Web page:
Gross, Damned Gross and Statistics
Figures for aggregated gaming revenue are fun but can be misleadingThursday, 15 October 2009
Everyone loves statistics and league tables. So the latest unofficial figures on gross gaming revenue (GGR) for Macau in September have got the industry abuzz.
According to Lusa, the Portuguese-language news agency, Macau's GGR for September 2009 grew 53% year on year (i.e., compared to the equivalent month in 2008). By that reckoning, the autumn holiday season really was one of mellow fruitfulness.
The figures reported by Lusa suggest the territory's casinos and their games of fortune brought in 10.8 billion patacas (US$1.35 billion) during that month. This echoes the runaway revenue growth seen in the first half of 2008 before China's visa restrictions and the international financial crisis spoiled the party.
September does include the run up to the National Day holiday on 1st October which this year was a truly bumper event marking the 60th anniversary of the founding of the People's Republic of China. Nonetheless, if this September's revenue growth pattern were to be the harbinger of a trend for the rest of the calendar year, it would in likelihood more than make up for the sluggish performance seen between January and the end of August. In that period, Macau's GGR was down around 2% compared with the same period in 2008.
In terms of operator market share for September, Dr Stanley Ho's casino company SJM stayed in top spot with its share up 4% to 30%—a three month high. Las Vegas Sands Corp was in second spot with 20%—down 4% on August. Melco Crown Entertainment continued its strong performance, seen since the opening of its Cotai resort City of Dreams, with a 16% share, the same as in August. Wynn took fourth place with 14%, up 1% on the previous month. Galaxy held at 10% for the third straight month in fifth spot, while MGM GRAND Macau slipped back from its strong summer performance seen in July, when it peaked for the year at a 12% share of the gross. It scored 8% in September, according to the unofficial Lusa figures.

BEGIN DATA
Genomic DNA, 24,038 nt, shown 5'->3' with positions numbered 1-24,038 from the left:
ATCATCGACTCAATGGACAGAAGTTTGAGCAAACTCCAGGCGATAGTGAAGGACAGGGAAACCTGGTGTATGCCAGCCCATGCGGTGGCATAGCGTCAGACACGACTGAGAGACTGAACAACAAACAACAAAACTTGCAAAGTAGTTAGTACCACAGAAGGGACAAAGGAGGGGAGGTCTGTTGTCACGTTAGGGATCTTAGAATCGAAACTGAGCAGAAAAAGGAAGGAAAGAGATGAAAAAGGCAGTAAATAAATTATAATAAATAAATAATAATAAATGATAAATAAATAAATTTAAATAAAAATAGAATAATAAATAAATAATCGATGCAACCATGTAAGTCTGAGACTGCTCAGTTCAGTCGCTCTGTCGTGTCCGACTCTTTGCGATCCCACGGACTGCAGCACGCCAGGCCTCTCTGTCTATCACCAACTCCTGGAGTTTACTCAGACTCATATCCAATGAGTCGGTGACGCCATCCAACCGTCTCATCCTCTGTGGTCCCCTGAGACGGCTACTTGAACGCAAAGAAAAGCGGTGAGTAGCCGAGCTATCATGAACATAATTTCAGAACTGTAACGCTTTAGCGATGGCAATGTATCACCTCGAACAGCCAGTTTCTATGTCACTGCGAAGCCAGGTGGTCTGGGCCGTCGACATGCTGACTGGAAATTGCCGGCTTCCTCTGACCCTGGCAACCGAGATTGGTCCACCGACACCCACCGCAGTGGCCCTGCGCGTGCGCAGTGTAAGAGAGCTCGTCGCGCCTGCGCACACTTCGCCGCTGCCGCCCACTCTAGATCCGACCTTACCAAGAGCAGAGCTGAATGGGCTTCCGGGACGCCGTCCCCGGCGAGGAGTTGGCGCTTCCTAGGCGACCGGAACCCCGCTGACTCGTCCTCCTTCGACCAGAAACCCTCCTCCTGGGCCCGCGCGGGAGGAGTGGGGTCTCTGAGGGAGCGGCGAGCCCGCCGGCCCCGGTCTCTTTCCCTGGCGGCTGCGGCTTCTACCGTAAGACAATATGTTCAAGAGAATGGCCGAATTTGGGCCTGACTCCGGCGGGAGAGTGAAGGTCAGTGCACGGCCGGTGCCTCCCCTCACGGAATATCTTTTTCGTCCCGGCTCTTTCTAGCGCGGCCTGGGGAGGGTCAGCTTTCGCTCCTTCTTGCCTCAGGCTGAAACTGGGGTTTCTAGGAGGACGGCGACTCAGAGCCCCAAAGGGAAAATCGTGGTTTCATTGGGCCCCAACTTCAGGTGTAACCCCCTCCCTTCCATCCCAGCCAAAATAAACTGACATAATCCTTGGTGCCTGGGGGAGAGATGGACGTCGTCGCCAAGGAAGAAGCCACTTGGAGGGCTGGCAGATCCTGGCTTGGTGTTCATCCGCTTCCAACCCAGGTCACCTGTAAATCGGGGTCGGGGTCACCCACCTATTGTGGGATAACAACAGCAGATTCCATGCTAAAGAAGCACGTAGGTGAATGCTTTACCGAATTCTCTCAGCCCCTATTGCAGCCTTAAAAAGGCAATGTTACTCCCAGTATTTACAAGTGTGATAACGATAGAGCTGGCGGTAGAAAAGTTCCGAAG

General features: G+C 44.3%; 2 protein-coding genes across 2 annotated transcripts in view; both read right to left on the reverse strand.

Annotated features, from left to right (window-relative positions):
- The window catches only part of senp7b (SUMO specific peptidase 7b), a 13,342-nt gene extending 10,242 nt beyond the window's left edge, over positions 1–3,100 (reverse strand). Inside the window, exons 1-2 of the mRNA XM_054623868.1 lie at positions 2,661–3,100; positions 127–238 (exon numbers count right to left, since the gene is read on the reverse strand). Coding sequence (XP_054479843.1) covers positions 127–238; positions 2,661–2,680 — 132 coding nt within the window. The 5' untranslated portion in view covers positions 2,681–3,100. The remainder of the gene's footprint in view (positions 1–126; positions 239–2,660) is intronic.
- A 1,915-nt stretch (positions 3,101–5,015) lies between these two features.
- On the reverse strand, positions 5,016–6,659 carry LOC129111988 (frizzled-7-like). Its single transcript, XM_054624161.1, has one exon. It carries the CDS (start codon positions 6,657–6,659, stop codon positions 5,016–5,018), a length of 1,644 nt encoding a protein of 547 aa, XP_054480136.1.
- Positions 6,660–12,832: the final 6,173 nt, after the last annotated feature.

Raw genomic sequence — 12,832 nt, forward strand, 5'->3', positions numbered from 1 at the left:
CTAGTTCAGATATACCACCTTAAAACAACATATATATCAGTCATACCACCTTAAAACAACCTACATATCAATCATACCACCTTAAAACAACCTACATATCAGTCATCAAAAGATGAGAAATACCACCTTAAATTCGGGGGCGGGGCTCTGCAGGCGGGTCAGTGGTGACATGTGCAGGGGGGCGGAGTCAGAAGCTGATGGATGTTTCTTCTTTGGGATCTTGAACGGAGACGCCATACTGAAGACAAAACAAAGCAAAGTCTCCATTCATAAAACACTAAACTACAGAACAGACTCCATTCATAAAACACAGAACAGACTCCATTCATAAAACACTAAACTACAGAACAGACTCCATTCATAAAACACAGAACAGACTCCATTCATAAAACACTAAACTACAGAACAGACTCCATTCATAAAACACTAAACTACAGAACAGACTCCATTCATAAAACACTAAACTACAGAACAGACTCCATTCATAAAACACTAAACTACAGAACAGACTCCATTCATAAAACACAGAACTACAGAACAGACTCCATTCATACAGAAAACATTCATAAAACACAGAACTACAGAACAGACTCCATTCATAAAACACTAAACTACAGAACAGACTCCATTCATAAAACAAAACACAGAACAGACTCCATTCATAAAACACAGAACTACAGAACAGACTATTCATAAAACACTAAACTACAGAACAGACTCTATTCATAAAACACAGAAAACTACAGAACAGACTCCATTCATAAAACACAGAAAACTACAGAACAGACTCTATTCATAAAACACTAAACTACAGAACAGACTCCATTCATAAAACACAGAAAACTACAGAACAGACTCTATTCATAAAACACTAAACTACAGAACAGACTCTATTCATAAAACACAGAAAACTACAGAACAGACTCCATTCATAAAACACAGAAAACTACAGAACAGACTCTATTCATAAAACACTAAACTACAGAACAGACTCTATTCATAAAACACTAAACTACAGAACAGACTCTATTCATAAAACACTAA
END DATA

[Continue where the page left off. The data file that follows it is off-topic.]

No serious student of the Macau casino industry expects market share on gross gaming revenue to tell the whole story or even part of the whole story. The figures are, however, seen as a reasonable snapshot guide on how the local sector is doing as a whole and how the individual concessionaires are performing relative to each other.
The perfectly understandable buzz created around the release of GGR figures shouldn't distract observers from some other important structural issues. Those issues relate to the business model of VIP gaming.
Because VIP rolling chip volume has such an important role in calculating GGR in Macau, the loss of one or two big players by a particular casino can have a significant impact on its market share. Of course, the loss of any one player by one casino constitutes a competitive advantage gained by another casino (assuming the player hasn't left the market entirely through lack of liquidity, insolvency or an appointment with a branch of the People's Court on the Mainland). If, however, an operator's share of the gross yo-yos back and forth from month to month, that doesn't necessarily indicate a trend in terms of the quality of that particular casino's facilities. It may be more about VIP agents flip-flopping between casinos to look for the best commission deal—which those agents may then pass on in part to their clients in the form of incentives such as discounts on losses.